Krista grew up in a small town in Oklahoma, attended Brown University, and became a journalist and diplomat in Cold War Berlin. She lived in Spain and England before seeking a Masters of Divinity at Yale University in the mid-1990s. Emerging from that, she saw a black hole where intelligent conversation about the religious, spiritual, and moral aspects of human life might be. She pitched and piloted her idea for a show for several years before launching Speaking of Faith — later On Being — as a weekly national public radio show in 2003.

In 2014, President Obama awarded Krista the National Humanities Medal at the White House for “thoughtfully delving into the mysteries of human existence. On the air and in print, Ms. Tippett avoids easy answers, embracing complexity and inviting people of ​every background to join her conversation about faith, ethics, and moral wisdom.” Krista is now at work on her next book, Letters to a Young Citizen. Her first book Speaking of Faith, published in 2007, is a memoir of religion in our time, including her move from geopolitical engagement to theology. In 2010, she published Einstein’s God, drawn from her interviews at the intersection of science, medicine, and spiritual inquiry. Krista’s 2016 New York Times best-selling Becoming Wise: An Inquiry into the Mystery and Art of Living opens into the questions and challenges of this century.

 3 words to describe Nature?

Extravagant. Intelligent. Fierce.

3 things Nature taught you?

To get quiet inside

To marvel

To know myself a creature among other creatures

3 most treasured Nature spots?

The highlands and islands of Scotland 

Byron Bay, Australia.

In my hammock under the White Pines in my Minnesota backyard

When you look at the ocean, it makes you feel…?

Liberated from any illusion of significance – pensive, joyous, and free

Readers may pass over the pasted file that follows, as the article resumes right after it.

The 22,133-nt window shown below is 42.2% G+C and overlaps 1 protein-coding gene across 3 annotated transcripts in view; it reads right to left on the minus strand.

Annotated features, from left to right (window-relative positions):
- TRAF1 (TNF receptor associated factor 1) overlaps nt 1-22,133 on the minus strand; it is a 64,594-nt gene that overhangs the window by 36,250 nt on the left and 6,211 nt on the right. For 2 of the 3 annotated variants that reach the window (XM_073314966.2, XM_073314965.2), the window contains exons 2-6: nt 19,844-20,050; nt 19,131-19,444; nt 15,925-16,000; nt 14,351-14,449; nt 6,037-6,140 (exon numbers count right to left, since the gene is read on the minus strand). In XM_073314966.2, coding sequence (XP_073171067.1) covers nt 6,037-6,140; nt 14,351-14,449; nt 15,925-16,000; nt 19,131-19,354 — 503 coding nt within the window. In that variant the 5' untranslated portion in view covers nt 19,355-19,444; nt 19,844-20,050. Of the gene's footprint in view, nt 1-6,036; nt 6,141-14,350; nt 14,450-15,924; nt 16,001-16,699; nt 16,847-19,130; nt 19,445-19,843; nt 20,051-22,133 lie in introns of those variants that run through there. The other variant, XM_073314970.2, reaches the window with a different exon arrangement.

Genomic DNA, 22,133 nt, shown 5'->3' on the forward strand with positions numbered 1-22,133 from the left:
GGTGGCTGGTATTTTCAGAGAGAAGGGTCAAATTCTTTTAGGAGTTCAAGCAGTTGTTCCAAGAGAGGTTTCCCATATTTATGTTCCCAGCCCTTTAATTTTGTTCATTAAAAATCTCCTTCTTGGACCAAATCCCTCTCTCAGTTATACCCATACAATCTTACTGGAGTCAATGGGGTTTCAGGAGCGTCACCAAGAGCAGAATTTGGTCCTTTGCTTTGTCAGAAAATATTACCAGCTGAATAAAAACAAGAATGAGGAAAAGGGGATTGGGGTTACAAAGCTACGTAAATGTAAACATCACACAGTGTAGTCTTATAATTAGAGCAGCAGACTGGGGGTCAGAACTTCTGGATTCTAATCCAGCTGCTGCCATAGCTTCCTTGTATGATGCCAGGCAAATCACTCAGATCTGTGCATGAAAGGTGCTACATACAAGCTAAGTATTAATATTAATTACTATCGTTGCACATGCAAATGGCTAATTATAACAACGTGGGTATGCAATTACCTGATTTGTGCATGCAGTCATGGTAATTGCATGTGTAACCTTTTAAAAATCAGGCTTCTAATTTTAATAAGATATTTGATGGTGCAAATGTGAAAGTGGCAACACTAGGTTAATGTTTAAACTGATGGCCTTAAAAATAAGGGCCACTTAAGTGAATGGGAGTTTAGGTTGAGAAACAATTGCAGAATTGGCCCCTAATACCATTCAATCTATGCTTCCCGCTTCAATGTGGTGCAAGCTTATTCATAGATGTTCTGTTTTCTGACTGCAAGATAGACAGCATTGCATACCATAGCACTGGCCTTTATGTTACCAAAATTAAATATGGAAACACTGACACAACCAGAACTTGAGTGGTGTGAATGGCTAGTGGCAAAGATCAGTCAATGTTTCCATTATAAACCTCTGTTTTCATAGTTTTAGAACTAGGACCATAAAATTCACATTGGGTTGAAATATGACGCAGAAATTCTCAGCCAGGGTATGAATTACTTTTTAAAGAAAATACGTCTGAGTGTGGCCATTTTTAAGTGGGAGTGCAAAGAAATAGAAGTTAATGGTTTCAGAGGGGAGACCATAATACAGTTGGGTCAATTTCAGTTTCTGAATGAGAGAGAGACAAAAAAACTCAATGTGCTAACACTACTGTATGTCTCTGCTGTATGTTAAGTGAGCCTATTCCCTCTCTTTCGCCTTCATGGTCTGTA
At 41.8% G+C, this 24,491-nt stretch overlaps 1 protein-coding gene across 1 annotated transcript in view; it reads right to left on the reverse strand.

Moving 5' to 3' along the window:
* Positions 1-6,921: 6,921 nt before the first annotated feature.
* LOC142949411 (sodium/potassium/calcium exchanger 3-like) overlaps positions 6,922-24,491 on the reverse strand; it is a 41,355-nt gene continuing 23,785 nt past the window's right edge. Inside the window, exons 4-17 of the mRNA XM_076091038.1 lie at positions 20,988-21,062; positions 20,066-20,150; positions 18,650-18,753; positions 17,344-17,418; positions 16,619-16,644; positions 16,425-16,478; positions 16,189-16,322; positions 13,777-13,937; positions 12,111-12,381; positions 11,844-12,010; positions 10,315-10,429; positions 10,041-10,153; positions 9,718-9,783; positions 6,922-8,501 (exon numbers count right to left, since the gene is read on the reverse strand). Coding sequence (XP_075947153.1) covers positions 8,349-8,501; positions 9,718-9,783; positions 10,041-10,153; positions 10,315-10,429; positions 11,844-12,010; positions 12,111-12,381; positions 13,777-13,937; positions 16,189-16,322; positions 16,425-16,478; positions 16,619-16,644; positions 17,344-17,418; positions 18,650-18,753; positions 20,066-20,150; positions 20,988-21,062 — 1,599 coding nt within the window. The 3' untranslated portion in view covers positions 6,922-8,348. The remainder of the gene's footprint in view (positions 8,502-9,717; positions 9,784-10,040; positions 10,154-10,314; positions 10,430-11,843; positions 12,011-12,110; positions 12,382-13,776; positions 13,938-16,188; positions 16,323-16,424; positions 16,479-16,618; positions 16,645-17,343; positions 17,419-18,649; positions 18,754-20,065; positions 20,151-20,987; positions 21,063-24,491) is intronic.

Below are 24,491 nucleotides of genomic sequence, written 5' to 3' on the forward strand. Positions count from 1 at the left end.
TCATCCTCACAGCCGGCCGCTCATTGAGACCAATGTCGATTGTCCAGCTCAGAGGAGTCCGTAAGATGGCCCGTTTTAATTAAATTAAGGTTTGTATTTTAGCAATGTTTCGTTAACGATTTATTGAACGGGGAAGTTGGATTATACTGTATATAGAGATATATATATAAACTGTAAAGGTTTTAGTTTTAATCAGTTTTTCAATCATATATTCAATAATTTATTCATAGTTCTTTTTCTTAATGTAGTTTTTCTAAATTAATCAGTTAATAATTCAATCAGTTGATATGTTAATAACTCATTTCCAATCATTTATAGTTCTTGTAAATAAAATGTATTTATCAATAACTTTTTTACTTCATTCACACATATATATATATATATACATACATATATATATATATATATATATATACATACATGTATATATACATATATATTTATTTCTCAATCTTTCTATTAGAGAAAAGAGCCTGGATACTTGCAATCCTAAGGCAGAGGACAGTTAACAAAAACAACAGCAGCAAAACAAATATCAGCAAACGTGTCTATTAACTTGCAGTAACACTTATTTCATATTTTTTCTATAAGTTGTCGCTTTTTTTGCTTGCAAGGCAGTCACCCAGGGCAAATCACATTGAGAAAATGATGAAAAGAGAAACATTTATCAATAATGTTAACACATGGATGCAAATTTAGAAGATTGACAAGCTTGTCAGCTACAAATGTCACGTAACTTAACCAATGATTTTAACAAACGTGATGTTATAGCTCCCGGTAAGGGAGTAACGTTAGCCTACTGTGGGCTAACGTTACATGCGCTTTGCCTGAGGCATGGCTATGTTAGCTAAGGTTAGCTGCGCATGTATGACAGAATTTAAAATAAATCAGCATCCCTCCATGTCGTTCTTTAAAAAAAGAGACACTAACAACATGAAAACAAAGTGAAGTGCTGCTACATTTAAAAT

When you see a forest, it makes you feel…?

Like clambering around in the branches

When you see a volcano, it makes you feel…?


When you see a sunrise or sunset, it makes you feel…?

Liberated from the Newtonian straitjacket of clocks and calendars while utterly present to time as rhythm and pattern and passage and mystery.

When you hear thunder, it makes you feel…?

Happy to have no option but to hunker down indoors (if I can)

When you hear the wind howling, it makes you feel…?

Giddily spooked

Are you an Ocean, Mountain, Forest, or Desert person?

Ocean, also Valley

On a scale of 1 to 10, how important is Nature to your well-being?

10, though I am not always faithful to that truth

Share with us a childhood nature memory?

I grew up in central Oklahoma, where we kept the natural world at bay. I was never taught the names of the trees or flowers that grew on our semi-desert, oil-rich land. We were drilled only to watch out for the things that bite and blister, and they were legion: poison oak and poison ivy, black widow spiders and scorpions, water moccasins, rattlesnakes. We were forbidden to explore the wilderness that was rapidly being consigned to memory all around our manicured housing estate.

And yet, if you ask me about the happiest days of my childhood, my mind goes to expeditions through as yet unconquered woody areas nearby. It goes to tadpoles and turtles discovered with furtive awe. I can still see those tadpoles, feel them swimming in cold creek water through my splayed fingers. A rapt attention settles all the way through my body in their presence. I know how memory works, that I am reconstructing all these sensations from fragments scattered across my brain. But I feel my breathing slow before the mystery of minute creaturely life observable. Amazed.

Wrapped up in these memories, too, is a dawning tension between their smallness and my relative giant size; their fragility and my power – to scoop them up, starve or orphan them, literally kill them with my amazement. And the power instead to forego dominance, and take care with my delight.

We turned up home at the end of long summer days sunburned and freckled and festooned with pink rashes from the poison ivy we wandered into and tangled with after all. We’re covered with feasting blood ticks, fat and purple with our blood, and all manner of worms. Other worms were gifted from our dogs, who ran leash-less and half wild in those days and were officially what we were allowed to befriend from the wild.

They would occasionally disappear for days at a time. We would wash and pick them clean when they returned mangy and exhilarated. We would vicariously absorb their effusive abandon.